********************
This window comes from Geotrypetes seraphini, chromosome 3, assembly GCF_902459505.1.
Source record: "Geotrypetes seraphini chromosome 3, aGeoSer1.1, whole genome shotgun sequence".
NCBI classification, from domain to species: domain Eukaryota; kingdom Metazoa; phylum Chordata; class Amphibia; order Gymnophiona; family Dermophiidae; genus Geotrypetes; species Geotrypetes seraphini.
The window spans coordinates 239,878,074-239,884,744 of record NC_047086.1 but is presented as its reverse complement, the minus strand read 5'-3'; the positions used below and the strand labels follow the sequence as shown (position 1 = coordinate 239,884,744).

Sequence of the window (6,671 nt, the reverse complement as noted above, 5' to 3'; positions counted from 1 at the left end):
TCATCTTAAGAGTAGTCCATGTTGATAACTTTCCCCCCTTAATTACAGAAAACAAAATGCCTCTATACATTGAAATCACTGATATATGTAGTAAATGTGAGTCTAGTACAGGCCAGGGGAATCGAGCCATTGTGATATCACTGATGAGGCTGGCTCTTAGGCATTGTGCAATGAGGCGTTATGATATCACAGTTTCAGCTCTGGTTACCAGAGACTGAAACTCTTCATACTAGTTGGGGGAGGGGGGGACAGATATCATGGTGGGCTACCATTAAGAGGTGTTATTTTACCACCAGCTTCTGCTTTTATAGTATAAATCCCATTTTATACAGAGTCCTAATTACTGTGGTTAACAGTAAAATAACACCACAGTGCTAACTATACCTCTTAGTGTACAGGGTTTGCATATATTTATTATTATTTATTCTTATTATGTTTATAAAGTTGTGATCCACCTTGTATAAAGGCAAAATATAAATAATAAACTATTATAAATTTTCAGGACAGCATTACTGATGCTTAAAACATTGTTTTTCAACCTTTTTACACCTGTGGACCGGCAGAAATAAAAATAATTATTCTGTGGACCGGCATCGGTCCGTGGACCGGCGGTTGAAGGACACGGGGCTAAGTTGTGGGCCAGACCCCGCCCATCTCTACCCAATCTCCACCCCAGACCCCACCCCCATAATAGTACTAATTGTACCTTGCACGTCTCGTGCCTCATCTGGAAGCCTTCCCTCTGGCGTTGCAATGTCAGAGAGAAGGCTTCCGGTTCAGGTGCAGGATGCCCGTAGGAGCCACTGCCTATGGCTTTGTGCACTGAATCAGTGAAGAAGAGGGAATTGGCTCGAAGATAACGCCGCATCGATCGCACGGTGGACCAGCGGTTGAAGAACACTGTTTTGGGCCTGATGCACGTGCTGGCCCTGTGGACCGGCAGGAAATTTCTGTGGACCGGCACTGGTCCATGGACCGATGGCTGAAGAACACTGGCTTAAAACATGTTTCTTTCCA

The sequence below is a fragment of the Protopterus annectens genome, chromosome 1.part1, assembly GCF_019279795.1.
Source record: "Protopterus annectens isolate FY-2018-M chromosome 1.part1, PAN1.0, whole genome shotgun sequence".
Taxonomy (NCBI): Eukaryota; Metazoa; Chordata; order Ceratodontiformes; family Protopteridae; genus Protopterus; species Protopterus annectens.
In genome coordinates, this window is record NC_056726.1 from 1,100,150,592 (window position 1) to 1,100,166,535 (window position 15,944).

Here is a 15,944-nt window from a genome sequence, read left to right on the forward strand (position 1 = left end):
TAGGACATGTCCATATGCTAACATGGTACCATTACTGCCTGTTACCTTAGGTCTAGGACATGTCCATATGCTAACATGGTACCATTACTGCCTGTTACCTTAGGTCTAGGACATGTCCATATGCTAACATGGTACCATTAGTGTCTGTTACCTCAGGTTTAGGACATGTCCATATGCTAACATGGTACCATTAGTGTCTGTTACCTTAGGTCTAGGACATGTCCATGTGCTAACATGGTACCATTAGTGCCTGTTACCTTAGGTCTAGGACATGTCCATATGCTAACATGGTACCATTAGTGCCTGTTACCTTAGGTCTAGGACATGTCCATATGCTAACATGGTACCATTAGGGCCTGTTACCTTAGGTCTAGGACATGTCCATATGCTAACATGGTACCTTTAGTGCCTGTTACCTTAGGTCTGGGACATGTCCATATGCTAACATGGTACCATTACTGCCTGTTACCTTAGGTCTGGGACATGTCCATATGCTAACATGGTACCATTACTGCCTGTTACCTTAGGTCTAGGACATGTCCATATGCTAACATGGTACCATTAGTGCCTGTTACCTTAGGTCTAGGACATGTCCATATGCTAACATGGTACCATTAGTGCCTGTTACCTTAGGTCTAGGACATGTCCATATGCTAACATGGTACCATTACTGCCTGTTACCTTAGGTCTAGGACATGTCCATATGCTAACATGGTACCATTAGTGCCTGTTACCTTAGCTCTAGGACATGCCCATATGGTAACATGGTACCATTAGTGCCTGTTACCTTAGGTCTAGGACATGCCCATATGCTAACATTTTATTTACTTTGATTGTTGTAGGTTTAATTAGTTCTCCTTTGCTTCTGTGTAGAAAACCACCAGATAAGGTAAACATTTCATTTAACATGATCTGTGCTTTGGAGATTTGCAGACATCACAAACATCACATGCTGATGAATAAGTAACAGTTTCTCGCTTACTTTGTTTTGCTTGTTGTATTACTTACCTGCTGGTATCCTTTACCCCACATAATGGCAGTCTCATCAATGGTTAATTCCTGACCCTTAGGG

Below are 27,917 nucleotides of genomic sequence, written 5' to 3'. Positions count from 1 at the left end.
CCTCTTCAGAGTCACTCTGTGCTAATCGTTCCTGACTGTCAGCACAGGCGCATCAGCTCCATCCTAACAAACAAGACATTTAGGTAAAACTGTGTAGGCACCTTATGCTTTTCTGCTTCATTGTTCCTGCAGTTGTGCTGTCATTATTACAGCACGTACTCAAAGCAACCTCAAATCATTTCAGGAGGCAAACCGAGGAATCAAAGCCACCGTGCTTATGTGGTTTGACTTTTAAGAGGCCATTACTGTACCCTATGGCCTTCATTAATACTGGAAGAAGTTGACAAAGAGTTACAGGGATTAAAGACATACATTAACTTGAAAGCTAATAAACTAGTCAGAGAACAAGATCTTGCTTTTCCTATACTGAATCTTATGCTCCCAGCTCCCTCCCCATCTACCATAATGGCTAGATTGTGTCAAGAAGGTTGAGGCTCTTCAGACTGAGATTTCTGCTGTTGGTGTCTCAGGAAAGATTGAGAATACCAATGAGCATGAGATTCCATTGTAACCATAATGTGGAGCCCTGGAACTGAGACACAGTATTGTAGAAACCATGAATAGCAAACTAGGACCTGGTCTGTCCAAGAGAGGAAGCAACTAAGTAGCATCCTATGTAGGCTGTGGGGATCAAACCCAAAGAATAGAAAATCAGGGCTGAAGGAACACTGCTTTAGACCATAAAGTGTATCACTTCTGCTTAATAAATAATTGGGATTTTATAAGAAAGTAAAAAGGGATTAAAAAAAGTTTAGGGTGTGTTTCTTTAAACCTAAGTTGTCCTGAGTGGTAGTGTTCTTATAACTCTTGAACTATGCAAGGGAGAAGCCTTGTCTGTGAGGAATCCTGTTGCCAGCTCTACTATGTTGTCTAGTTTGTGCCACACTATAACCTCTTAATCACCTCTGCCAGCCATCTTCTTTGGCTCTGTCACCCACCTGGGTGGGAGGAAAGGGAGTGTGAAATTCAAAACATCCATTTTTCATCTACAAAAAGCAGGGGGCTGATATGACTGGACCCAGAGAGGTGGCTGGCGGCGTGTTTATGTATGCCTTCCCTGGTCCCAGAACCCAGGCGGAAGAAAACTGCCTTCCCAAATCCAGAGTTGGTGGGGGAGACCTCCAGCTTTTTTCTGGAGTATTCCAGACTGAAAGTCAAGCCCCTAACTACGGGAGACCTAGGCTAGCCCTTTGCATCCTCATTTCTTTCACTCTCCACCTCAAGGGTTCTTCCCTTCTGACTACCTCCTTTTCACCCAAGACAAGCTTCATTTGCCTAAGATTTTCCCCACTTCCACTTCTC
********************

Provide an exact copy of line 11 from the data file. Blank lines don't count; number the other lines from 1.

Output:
Here is a 15,944-nt window from a genome sequence, read left to right on the forward strand (position 1 = left end):